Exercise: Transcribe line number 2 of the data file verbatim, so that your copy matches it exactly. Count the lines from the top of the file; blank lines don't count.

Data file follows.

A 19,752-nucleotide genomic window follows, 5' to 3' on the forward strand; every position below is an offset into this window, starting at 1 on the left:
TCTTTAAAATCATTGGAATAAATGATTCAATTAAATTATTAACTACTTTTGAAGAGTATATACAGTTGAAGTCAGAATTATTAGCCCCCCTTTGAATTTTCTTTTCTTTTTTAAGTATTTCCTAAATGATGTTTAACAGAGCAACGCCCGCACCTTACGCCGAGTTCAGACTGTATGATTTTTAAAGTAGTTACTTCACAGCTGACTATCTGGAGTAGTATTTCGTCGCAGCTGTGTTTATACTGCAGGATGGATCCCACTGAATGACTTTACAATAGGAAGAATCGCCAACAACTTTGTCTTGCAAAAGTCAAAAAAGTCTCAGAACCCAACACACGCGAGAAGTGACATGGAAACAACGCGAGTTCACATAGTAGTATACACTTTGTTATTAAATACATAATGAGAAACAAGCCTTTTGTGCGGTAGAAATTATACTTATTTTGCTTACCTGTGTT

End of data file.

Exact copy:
TCTTTAAAATCATTGGAATAAATGATTCAATTAAATTATTAACTACTTTTGAAGAGTATATACAGTTGAAGTCAGAATTATTAGCCCCCCTTTGAATTTTCTTTTCTTTTTTAAGTATTTCCTAAATGATGTTTAACAGAGCAACGCCCGCACCTTACGCCGAGTTCAGACTGTATGATTTTTAAAGTAGTTACTTCACAGCTGACTATCTGGAGTAGTATTTCGTCGCAGCTGTGTTTATACTGCAGGATGGATCCCACTGAATGACTTTACAATAGGAAGAATCGCCAACAACTTTGTCTTGCAAAAGTCAAAAAAGTCTCAGAACCCAACACACGCGAGAAGTGACATGGAAACAACGCGAGTTCACATAGTAGTATACACTTTGTTATTAAATACATAATGAGAAACAAGCCTTTTGTGCGGTAGAAATTATACTTATTTTGCTTACCTGTGTT